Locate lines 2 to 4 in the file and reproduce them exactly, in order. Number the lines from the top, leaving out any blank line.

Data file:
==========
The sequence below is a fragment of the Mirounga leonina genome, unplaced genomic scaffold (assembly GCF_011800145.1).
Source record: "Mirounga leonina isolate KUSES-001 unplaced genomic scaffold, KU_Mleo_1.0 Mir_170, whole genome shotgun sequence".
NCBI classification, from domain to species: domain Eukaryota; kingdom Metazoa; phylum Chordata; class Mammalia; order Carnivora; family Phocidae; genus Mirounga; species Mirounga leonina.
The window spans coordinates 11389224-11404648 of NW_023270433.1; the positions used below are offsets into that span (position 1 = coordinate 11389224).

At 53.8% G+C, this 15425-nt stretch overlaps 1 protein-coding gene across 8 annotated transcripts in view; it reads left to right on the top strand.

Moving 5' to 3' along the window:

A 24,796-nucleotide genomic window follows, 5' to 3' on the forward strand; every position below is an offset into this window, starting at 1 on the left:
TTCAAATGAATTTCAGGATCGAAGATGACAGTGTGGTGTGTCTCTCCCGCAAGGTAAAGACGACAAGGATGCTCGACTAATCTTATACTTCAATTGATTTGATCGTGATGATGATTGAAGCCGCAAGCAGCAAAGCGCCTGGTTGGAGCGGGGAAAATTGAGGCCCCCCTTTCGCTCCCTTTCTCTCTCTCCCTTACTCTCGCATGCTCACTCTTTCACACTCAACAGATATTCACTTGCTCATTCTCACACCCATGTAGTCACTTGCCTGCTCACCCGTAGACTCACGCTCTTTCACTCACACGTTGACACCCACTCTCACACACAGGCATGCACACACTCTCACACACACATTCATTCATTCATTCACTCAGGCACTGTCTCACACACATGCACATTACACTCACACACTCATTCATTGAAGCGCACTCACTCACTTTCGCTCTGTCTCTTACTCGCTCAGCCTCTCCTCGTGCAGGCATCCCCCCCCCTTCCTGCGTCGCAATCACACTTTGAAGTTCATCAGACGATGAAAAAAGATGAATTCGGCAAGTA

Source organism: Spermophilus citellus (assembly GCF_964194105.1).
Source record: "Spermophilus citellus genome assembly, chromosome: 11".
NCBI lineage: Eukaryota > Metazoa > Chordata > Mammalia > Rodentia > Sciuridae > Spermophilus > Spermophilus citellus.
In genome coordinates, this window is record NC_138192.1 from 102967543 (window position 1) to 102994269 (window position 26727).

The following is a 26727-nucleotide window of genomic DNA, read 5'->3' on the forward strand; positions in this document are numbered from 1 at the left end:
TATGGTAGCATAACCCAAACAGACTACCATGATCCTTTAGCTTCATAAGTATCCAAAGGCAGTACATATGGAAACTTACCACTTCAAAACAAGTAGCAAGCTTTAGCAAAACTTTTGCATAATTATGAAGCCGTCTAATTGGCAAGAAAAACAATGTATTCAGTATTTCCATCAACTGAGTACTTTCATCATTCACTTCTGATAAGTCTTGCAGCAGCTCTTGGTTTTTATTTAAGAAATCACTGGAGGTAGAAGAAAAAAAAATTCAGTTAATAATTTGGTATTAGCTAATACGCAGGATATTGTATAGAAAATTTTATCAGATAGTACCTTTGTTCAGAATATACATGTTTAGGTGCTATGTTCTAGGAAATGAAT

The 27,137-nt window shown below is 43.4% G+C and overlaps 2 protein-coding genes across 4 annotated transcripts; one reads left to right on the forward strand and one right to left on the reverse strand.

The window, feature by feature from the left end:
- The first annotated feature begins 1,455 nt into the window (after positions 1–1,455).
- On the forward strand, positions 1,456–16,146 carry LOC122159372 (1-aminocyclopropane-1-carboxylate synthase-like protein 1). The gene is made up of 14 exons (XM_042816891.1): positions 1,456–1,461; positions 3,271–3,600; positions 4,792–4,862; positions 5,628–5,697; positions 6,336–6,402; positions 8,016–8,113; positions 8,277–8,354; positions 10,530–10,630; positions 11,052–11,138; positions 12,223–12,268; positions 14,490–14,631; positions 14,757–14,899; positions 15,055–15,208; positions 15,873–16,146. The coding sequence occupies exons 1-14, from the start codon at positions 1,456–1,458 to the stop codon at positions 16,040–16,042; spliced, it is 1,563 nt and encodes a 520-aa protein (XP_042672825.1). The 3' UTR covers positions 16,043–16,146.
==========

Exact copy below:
Source record: "Mirounga leonina isolate KUSES-001 unplaced genomic scaffold, KU_Mleo_1.0 Mir_170, whole genome shotgun sequence".
NCBI classification, from domain to species: domain Eukaryota; kingdom Metazoa; phylum Chordata; class Mammalia; order Carnivora; family Phocidae; genus Mirounga; species Mirounga leonina.
The window spans coordinates 11389224-11404648 of NW_023270433.1; the positions used below are offsets into that span (position 1 = coordinate 11389224).